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Democracy in Africa is either a myth or a reality: an analysis of democracy and democratization in Africa, a case study of Zimbabwe

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dc.contributor.author Majengwa, Lance
dc.date.accessioned 2019-03-15T11:07:53Z
dc.date.available 2019-03-15T11:07:53Z
dc.date.issued 2016
dc.identifier.uri http://hdl.handle.net/11408/3467
dc.description.abstract As popular and mostly craved for as the most special and responsive form of governance and best form of political setup, democracy has caused quite a problematic predicament and dilemma in Africa. Criticisms have been directed at Africa’s failure to fully comprehend democracy and its many tenets that have at most times been seen as undermined. Amongst the most crucial complaints by the International organizations and renowned International Criminal Court have been the underlying accusation of an African continent that is laden with Human rights abuses, constitutional bastardization and meaningless elections that are dominated and saliently characterized by political violence and rigging. Democracy at such a point has been also seen as a neo-colonial project by the African leaders who are more or less facing execution and most times feeling the biting tongue of the ruthless megaphone diplomacy of the West, criticizing and labelling them as Dictators and Autocrats, such a situation has made the Democratization Agenda slow up since it has already made enemies through its agents who are synonymous with writings such the whitemen’ burden. Culture and Pan Africanism as national extensions of the national feeling have created a resisting bedrock for democracy with much rejection linked to such. The unlimited and forceful penetration of the many actors such as media, pressure groups has been brutally massacred at the mercy of protecting the state. Notwithstanding is the upcoming and piercing clamour for Lesbian Gays Bi-sexual and Transgender rights that have rocked Uganda and Zimbabwe. In initial reality, democracy seemingly seems to be a cultural suitable phenomenon than a one size fit all. Political actors, citizens and the governments in Africa should align their democratic tendencies with culture in order to harness democracy for the better good. In the same regard governments should open the political space in order for other actors to contribute to political development and political growth of Mother Africa. en_US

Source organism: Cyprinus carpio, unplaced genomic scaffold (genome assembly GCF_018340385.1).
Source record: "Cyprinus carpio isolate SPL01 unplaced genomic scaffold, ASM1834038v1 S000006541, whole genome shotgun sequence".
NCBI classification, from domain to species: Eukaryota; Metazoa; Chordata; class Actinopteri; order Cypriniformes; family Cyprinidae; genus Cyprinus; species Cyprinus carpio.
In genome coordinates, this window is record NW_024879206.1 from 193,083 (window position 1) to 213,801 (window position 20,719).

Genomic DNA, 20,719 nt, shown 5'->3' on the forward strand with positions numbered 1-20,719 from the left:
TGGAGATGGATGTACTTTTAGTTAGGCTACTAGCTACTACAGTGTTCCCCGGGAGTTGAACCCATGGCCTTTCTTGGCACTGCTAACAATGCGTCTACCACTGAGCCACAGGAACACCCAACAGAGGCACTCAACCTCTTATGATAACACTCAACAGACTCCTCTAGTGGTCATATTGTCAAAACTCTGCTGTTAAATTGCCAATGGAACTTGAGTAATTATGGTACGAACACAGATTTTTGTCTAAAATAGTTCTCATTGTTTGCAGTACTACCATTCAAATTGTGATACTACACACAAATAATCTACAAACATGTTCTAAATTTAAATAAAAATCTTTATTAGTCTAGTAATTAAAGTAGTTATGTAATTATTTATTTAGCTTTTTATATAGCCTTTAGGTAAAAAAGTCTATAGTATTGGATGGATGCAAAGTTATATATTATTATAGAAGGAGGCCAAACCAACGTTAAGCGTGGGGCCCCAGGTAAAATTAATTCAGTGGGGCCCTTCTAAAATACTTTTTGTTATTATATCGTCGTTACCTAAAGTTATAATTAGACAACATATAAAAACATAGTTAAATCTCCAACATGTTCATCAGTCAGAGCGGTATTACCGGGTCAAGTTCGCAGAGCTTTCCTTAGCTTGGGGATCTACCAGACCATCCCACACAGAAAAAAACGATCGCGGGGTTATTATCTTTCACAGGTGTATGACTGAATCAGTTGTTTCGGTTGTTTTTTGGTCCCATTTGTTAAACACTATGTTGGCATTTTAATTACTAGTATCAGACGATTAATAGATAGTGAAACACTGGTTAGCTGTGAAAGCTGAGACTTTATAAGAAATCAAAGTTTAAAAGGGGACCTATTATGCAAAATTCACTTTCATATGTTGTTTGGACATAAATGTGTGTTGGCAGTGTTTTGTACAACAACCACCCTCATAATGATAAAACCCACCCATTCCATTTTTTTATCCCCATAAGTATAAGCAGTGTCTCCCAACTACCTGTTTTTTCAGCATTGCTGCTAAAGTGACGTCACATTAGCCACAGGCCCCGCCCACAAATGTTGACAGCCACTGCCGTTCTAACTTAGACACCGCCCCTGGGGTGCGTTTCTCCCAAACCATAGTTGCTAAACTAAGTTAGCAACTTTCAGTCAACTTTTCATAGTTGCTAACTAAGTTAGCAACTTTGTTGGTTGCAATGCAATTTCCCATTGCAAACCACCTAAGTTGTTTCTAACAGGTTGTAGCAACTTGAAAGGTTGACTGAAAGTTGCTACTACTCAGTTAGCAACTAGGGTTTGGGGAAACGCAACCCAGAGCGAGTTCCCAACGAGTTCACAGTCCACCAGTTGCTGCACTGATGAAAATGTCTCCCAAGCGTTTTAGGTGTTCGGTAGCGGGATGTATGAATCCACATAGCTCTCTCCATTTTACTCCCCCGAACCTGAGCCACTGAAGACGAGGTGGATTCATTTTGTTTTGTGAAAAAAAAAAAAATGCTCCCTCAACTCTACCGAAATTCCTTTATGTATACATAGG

dc.language.iso en en_US
dc.publisher Midlands State University en_US
dc.subject Democracy en_US
dc.subject Africa en_US
dc.subject Zimbabwe en_US
dc.title Democracy in Africa is either a myth or a reality: an analysis of democracy and democratization in Africa, a case study of Zimbabwe en_US


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